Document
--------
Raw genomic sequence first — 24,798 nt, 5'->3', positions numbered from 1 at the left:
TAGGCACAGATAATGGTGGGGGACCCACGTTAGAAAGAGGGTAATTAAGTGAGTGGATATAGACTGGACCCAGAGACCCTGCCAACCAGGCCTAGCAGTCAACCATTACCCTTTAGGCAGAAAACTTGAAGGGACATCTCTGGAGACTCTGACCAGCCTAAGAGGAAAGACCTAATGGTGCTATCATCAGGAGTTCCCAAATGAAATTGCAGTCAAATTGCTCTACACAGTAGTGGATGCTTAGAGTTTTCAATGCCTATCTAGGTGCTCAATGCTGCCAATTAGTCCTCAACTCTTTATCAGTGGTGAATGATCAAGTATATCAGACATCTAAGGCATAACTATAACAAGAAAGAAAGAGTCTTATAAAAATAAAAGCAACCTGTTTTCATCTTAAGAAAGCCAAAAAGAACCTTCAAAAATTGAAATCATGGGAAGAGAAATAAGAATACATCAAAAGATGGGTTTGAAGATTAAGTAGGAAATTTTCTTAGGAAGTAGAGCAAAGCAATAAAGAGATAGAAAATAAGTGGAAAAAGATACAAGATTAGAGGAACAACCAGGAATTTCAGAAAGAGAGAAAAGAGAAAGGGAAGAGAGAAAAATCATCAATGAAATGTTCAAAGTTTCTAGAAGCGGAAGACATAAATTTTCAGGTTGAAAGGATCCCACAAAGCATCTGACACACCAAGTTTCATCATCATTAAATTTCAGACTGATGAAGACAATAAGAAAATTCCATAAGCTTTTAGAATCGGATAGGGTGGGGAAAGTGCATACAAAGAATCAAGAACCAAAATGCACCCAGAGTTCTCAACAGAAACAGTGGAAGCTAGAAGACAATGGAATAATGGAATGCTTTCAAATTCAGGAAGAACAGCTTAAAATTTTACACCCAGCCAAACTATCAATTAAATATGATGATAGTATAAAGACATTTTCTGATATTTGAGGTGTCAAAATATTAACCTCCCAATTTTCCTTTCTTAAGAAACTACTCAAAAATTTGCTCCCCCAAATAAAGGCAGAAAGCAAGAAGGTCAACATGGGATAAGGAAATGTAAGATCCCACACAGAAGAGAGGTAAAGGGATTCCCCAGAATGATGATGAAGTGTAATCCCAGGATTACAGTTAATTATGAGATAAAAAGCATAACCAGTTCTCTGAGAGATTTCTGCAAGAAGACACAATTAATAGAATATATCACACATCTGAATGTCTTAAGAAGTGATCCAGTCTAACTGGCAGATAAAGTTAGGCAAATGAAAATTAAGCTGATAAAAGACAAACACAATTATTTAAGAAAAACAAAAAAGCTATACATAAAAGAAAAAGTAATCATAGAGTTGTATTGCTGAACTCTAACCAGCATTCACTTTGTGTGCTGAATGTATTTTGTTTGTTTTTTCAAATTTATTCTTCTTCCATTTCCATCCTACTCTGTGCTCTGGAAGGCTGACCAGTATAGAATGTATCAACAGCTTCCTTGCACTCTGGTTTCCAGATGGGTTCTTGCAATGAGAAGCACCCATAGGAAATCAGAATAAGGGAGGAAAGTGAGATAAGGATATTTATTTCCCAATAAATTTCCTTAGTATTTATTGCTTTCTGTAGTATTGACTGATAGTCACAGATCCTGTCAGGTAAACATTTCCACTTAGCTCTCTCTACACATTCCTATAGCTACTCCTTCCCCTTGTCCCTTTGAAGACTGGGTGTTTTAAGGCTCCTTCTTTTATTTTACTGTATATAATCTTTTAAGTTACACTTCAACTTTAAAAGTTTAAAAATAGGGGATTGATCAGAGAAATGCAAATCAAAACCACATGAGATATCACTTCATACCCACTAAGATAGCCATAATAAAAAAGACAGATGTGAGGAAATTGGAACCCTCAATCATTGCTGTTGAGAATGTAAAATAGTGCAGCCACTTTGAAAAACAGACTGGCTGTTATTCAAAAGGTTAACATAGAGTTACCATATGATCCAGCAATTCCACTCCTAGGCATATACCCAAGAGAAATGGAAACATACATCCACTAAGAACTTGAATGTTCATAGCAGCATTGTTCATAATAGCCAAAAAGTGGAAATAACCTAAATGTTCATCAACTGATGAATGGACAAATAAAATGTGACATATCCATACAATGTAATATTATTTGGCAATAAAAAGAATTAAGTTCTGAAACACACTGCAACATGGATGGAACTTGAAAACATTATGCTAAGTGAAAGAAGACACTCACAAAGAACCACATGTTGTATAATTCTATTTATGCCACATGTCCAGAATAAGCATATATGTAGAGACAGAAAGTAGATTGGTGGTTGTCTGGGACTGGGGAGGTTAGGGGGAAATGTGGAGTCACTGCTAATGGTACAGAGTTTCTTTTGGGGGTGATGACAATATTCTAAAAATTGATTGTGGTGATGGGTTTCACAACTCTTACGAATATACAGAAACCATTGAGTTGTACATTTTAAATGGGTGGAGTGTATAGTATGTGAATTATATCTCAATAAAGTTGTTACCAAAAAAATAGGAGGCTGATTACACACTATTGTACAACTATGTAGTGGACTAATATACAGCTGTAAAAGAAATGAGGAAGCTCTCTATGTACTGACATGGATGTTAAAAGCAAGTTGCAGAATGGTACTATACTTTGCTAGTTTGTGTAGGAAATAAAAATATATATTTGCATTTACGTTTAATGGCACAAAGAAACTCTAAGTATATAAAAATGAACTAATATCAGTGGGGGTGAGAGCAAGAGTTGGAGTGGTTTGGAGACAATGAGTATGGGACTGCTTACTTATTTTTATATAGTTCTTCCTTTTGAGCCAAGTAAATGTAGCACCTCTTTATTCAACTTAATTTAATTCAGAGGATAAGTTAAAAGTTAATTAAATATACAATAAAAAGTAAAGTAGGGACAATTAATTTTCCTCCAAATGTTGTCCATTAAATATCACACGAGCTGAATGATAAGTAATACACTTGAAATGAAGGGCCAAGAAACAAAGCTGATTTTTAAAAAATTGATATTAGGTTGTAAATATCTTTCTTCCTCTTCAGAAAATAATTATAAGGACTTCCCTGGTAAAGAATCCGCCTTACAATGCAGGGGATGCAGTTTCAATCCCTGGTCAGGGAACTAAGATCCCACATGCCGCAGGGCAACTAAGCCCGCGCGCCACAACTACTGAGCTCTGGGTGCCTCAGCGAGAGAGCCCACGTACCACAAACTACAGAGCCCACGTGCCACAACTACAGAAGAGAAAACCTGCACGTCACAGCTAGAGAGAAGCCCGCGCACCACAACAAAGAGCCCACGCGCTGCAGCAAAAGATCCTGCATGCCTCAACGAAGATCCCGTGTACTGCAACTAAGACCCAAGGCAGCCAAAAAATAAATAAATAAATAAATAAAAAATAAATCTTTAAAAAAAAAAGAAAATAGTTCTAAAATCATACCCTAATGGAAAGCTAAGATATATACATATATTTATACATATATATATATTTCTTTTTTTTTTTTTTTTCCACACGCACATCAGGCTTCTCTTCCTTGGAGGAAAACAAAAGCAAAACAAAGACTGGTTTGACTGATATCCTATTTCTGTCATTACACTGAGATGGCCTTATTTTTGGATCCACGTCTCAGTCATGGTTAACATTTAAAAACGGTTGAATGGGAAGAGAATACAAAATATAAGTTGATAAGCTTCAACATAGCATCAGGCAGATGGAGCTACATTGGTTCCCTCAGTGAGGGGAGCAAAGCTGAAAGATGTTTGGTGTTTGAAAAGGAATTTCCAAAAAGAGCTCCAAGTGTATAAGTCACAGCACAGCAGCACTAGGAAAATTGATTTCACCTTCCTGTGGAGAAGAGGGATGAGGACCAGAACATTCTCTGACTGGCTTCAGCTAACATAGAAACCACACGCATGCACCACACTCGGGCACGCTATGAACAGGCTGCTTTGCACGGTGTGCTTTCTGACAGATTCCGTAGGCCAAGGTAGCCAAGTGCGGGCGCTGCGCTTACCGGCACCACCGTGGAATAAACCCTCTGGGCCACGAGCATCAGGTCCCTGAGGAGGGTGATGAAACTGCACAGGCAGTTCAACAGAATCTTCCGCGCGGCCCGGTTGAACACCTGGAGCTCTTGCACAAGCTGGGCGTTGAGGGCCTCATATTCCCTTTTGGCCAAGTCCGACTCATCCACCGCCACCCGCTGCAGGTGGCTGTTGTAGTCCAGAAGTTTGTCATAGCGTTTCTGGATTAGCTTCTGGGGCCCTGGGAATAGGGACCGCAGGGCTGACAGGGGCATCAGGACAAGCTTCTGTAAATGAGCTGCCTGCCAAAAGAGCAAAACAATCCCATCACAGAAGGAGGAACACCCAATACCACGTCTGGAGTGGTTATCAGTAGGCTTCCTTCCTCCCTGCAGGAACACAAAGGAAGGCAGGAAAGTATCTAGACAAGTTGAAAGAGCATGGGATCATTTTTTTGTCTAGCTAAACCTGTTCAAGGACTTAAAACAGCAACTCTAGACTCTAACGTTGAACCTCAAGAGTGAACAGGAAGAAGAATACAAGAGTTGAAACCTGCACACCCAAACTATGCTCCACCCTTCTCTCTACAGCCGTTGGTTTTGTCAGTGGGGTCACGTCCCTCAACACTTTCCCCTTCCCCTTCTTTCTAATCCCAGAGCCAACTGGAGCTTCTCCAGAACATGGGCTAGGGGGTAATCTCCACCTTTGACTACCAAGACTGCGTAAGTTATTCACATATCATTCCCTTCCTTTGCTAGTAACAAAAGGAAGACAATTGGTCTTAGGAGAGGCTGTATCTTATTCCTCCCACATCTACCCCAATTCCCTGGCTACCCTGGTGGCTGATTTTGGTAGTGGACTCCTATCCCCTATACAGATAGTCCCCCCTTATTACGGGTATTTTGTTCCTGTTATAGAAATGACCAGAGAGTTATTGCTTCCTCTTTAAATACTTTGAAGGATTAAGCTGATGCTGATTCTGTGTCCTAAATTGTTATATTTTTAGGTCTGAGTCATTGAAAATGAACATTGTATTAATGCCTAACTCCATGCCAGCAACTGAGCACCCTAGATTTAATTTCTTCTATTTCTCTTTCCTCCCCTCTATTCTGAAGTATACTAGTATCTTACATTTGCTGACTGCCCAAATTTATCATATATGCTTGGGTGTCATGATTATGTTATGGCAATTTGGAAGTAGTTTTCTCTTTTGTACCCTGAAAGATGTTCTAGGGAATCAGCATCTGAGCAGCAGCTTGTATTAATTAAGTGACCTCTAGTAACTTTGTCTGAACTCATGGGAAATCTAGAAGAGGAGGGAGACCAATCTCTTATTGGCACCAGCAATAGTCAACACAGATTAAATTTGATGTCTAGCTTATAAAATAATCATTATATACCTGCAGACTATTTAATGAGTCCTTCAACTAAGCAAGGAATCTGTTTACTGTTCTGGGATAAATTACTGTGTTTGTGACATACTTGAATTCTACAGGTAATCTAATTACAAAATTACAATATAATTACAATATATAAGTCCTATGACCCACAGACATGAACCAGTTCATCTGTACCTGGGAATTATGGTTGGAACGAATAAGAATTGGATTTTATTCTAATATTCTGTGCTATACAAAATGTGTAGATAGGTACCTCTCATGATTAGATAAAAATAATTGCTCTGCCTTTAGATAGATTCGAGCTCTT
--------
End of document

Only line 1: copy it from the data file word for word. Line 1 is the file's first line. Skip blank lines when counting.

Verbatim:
Raw genomic sequence first — 24,798 nt, 5'->3', positions numbered from 1 at the left: